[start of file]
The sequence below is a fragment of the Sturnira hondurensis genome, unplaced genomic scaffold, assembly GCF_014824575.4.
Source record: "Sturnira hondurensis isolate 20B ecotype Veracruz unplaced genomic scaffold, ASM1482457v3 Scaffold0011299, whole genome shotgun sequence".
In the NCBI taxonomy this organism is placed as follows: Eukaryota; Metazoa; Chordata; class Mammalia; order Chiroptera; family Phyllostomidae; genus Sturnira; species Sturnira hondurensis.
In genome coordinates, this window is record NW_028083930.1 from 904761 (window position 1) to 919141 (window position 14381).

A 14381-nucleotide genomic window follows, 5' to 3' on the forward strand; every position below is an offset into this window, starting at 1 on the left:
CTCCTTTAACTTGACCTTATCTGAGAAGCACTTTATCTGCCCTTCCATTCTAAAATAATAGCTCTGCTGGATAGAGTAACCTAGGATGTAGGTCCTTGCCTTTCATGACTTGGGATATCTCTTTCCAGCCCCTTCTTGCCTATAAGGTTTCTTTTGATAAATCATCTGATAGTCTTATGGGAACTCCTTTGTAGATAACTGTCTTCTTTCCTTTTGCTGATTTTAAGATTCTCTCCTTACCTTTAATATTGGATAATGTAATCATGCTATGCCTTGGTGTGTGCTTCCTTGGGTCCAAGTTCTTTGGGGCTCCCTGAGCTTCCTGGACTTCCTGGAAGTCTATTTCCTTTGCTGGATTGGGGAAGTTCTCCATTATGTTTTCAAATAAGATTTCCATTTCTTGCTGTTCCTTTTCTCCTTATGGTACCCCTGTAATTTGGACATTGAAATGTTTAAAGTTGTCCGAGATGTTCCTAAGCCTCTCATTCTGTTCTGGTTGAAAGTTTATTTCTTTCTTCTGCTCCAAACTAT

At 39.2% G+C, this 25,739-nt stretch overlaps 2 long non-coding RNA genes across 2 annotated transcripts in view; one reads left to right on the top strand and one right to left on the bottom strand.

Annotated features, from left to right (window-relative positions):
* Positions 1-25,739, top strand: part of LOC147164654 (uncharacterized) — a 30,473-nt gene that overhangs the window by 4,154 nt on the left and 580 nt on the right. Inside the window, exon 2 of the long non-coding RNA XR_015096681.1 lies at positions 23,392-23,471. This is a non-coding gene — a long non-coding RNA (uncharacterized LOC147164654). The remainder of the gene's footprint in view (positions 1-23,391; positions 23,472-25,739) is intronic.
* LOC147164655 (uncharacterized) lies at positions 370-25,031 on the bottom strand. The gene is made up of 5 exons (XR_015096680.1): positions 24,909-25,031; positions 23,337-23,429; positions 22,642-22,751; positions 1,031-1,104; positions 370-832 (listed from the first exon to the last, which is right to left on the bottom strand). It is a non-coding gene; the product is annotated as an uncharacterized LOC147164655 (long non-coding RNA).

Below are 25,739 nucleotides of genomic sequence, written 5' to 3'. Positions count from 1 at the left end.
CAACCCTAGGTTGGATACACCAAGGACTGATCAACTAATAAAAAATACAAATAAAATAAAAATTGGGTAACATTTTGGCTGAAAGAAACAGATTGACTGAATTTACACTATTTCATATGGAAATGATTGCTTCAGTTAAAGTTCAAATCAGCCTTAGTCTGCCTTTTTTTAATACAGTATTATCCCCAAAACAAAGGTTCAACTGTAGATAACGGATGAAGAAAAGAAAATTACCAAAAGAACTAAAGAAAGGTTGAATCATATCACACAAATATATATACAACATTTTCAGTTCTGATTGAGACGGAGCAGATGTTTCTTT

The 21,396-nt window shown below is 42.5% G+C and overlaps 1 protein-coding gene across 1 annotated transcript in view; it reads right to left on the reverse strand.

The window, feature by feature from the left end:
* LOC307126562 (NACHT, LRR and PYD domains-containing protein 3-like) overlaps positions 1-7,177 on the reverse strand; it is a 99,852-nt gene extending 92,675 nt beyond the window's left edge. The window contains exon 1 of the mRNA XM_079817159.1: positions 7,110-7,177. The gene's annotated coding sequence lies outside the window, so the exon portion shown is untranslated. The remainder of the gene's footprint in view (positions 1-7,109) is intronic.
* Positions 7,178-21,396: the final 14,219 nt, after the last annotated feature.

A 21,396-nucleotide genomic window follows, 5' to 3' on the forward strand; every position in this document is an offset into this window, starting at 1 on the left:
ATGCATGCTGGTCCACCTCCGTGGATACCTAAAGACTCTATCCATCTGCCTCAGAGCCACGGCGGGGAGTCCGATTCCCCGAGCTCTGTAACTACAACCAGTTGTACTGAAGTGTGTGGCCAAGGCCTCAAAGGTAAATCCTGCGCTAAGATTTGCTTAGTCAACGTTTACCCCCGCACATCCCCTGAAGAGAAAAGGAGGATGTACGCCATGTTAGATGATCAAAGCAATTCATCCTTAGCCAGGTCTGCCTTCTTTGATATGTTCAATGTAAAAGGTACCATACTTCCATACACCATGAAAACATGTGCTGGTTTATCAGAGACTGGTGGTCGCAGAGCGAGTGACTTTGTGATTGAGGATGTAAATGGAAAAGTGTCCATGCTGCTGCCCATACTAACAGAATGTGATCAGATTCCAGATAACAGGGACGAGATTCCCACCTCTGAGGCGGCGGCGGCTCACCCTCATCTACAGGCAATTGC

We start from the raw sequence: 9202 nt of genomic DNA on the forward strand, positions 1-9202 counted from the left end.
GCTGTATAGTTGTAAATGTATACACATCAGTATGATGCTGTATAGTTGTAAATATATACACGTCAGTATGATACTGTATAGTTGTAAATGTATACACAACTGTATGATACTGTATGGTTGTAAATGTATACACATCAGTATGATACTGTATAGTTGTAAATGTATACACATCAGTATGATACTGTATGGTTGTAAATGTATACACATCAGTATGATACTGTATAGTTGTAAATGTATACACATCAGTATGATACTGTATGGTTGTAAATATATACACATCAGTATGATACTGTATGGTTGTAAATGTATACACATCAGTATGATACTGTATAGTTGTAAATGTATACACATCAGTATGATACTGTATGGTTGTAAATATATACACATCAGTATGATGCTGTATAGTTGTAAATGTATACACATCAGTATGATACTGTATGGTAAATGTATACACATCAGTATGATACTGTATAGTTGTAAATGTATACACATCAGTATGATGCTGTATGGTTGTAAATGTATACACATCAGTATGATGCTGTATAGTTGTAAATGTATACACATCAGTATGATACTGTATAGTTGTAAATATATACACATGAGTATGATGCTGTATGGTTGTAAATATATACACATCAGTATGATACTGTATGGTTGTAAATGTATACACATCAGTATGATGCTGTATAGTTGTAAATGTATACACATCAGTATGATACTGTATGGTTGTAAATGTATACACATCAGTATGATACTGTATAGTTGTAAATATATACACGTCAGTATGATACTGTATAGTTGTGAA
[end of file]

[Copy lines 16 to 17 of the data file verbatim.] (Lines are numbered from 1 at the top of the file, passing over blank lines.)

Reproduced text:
* Positions 7,178-21,396: the final 14,219 nt, after the last annotated feature.

A 21,396-nucleotide genomic window follows, 5' to 3' on the forward strand; every position in this document is an offset into this window, starting at 1 on the left: